Free verse that follows its narrators from the despair of pain to the ecstasy of Christian praise.
In this voluminous debut, Angielic and Angie Me’Shelle trace a labyrinthine yet affecting path as the narrators suffer agony upon agony, only to discover within their struggles inner strength and a faith that eventually rings out in hymnlike praise. In Dantean fashion, the book’s four sections return in ascending spirals to the same themes but from a more self-possessed perspective each time. In the opening section, the Me’Shelles run the narrators through a catalog of pains: domestic violence, childbirth, poverty, unemployment, homelessness, rape, infidelity, divorce, addiction, discrimination and crime. For all the assorted horrors, the authors save the strongest testament for a victim of child sexual abuse. While neither prurient nor graphic, the treatment is direct and raw: “I was just five / when they first touched me / too young to understand,” opens one poem. The Me’Shelles remain unflinching in unspooling the futures of these young victims, too. In “Silent Screams,” they tell of a young girl, repeatedly abused, whose family refuses to believe her. Abandoned by those who should have protected her, she eventually commits suicide, all while the narrator rhetorically wonders, “Do any one (sic) hear her at all?” From these intimately visceral and bodily pains arise passions that are physical and sexual. The narrators are women who know what they want—“I know what I like / and I like what I see / I want a man in uniform / dressed up for me”—but the struggles they have endured have taught them to put prudence ahead of momentary pleasures. As one narrator states, in a twist on the Luther Ingram classic, “If loving you is wrong / I choose to be right.” Likewise, since they have so often been on the wrong side of the abuse of power, the narrators tend to express power in terms of overcoming or surviving, as titles such as “Breaking the chains,” “I didn’t give up” and “Somehow I made it” suggest. The moving testimony to the history of the African-American struggle, in “Brilliantly Black,” stands out as a particularly hopeful refiguring of what it means to be powerful.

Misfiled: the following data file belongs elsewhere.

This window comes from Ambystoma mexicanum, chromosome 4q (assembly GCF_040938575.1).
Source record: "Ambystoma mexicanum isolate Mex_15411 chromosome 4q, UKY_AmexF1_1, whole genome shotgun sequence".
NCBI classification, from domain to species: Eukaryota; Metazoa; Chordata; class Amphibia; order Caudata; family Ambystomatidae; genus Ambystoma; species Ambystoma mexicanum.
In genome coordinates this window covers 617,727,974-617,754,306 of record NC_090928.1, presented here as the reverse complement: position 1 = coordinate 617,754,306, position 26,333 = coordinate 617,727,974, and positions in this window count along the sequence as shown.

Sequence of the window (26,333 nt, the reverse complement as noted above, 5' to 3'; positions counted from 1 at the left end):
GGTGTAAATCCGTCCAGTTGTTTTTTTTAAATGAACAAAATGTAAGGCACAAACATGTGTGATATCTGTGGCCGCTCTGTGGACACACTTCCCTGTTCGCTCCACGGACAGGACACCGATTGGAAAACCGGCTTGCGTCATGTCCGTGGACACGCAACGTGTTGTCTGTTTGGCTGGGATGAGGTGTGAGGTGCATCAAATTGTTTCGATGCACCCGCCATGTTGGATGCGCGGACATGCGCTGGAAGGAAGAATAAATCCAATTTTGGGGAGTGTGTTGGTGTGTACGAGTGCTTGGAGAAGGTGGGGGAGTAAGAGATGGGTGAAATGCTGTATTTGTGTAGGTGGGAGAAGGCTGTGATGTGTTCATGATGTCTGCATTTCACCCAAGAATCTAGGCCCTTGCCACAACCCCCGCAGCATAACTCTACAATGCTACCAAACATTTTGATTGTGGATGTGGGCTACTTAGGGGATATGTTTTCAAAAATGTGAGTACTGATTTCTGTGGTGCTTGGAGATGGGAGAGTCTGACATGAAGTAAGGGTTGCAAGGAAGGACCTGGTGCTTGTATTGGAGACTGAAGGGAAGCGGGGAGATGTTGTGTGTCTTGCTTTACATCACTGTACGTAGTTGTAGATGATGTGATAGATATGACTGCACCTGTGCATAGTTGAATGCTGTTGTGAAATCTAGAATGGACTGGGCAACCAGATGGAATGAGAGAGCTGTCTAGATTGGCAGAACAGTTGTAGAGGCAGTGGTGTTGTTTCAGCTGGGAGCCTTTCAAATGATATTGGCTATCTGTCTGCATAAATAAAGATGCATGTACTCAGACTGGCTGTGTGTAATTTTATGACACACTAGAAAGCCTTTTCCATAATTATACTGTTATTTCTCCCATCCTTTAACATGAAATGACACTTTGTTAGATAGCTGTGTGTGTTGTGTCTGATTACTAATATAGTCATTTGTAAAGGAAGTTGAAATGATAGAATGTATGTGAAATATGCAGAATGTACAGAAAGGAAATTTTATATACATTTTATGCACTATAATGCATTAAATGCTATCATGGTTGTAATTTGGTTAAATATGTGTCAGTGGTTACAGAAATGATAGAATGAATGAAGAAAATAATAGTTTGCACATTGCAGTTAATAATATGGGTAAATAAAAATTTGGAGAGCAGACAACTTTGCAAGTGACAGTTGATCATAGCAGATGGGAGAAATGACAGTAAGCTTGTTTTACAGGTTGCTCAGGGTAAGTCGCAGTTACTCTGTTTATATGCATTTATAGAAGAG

The poetry may not be especially striking, but the narrative arc and collective emotional force of these poems are impelling and impressive.